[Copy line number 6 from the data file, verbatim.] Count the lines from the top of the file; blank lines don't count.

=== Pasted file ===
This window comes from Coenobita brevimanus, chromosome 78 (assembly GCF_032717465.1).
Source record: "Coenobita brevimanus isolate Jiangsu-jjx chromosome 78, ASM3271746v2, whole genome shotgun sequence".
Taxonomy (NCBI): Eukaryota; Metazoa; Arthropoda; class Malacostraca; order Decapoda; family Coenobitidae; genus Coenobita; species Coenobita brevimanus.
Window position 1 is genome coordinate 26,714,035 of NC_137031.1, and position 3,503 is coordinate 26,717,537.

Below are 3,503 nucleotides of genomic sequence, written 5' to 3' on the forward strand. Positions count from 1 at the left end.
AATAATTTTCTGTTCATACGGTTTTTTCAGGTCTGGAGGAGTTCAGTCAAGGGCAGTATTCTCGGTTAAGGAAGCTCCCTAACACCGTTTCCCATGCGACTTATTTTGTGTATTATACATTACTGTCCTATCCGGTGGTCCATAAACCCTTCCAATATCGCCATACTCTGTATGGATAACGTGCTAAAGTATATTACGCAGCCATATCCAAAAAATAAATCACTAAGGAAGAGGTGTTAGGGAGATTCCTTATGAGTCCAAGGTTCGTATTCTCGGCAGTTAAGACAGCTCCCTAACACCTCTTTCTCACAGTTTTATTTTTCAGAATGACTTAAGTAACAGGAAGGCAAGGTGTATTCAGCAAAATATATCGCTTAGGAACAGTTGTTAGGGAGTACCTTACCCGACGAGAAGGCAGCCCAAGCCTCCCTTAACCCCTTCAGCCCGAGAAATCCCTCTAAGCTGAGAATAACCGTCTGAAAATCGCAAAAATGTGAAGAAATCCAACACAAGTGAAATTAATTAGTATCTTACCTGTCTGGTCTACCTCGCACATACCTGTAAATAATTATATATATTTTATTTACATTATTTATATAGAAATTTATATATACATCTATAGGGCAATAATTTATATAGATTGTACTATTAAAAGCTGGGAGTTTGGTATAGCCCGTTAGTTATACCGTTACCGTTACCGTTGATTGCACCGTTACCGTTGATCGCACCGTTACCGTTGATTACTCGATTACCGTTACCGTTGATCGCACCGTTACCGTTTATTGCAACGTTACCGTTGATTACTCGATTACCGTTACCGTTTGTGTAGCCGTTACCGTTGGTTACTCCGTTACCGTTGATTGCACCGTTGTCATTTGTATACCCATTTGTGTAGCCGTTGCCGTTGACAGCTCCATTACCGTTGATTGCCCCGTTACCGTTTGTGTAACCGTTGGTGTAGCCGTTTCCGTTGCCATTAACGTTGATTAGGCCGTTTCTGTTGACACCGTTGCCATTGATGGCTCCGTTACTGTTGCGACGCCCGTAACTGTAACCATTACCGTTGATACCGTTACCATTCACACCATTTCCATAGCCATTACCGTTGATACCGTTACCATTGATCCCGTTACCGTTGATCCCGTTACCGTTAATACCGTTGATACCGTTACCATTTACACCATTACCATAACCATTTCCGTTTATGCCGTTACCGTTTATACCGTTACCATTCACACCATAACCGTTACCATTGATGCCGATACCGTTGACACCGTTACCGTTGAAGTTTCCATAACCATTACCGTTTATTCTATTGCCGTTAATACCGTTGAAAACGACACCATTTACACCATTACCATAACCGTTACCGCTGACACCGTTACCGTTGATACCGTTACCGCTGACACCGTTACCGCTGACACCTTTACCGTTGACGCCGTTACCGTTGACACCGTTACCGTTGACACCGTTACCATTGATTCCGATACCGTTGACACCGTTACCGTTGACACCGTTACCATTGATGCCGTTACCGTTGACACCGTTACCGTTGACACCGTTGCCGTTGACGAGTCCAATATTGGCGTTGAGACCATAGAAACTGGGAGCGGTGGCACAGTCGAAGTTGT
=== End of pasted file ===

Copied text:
AATAATTTTCTGTTCATACGGTTTTTTCAGGTCTGGAGGAGTTCAGTCAAGGGCAGTATTCTCGGTTAAGGAAGCTCCCTAACACCGTTTCCCATGCGACTTATTTTGTGTATTATACATTACTGTCCTATCCGGTGGTCCATAAACCCTTCCAATATCGCCATACTCTGTATGGATAACGTGCTAAAGTATATTACGCAGCCATATCCAAAAAATAAATCACTAAGGAAGAGGTGTTAGGGAGATTCCTTATGAGTCCAAGGTTCGTATTCTCGGCAGTTAAGACAGCTCCCTAACACCTCTTTCTCACAGTTTTATTTTTCAGAATGACTTAAGTAACAGGAAGGCAAGGTGTATTCAGCAAAATATATCGCTTAGGAACAGTTGTTAGGGAGTACCTTACCCGACGAGAAGGCAGCCCAAGCCTCCCTTAACCCCTTCAGCCCGAGAAATCCCTCTAAGCTGAGAATAACCGTCTGAAAATCGCAAAAATGTGAAGAAATCCAACACAAGTGAAATTAATTAGTATCTTACCTGTCTGGTCTACCTCGCACATACCTGTAAATAATTATATATATTTTATTTACATTATTTATATAGAAATTTATATATACATCTATAGGGCAATAATTTATATAGATTGTACTATTAAAAGCTGGGAGTTTGGTATAGCCCGTTAGTTATACCGTTACCGTTACCGTTGATTGCACCGTTACCGTTGATCGCACCGTTACCGTTGATTACTCGATTACCGTTACCGTTGATCGCACCGTTACCGTTTATTGCAACGTTACCGTTGATTACTCGATTACCGTTACCGTTTGTGTAGCCGTTACCGTTGGTTACTCCGTTACCGTTGATTGCACCGTTGTCATTTGTATACCCATTTGTGTAGCCGTTGCCGTTGACAGCTCCATTACCGTTGATTGCCCCGTTACCGTTTGTGTAACCGTTGGTGTAGCCGTTTCCGTTGCCATTAACGTTGATTAGGCCGTTTCTGTTGACACCGTTGCCATTGATGGCTCCGTTACTGTTGCGACGCCCGTAACTGTAACCATTACCGTTGATACCGTTACCATTCACACCATTTCCATAGCCATTACCGTTGATACCGTTACCATTGATCCCGTTACCGTTGATCCCGTTACCGTTAATACCGTTGATACCGTTACCATTTACACCATTACCATAACCATTTCCGTTTATGCCGTTACCGTTTATACCGTTACCATTCACACCATAACCGTTACCATTGATGCCGATACCGTTGACACCGTTACCGTTGAAGTTTCCATAACCATTACCGTTTATTCTATTGCCGTTAATACCGTTGAAAACGACACCATTTACACCATTACCATAACCGTTACCGCTGACACCGTTACCGTTGATACCGTTACCGCTGACACCGTTACCGCTGACACCTTTACCGTTGACGCCGTTACCGTTGACACCGTTACCGTTGACACCGTTACCATTGATTCCGATACCGTTGACACCGTTACCGTTGACACCGTTACCATTGATGCCGTTACCGTTGACACCGTTACCGTTGACACCGTTGCCGTTGACGAGTCCAATATTGGCGTTGAGACCATAGAAACTGGGAGCGGTGGCACAGTCGAAGTTGT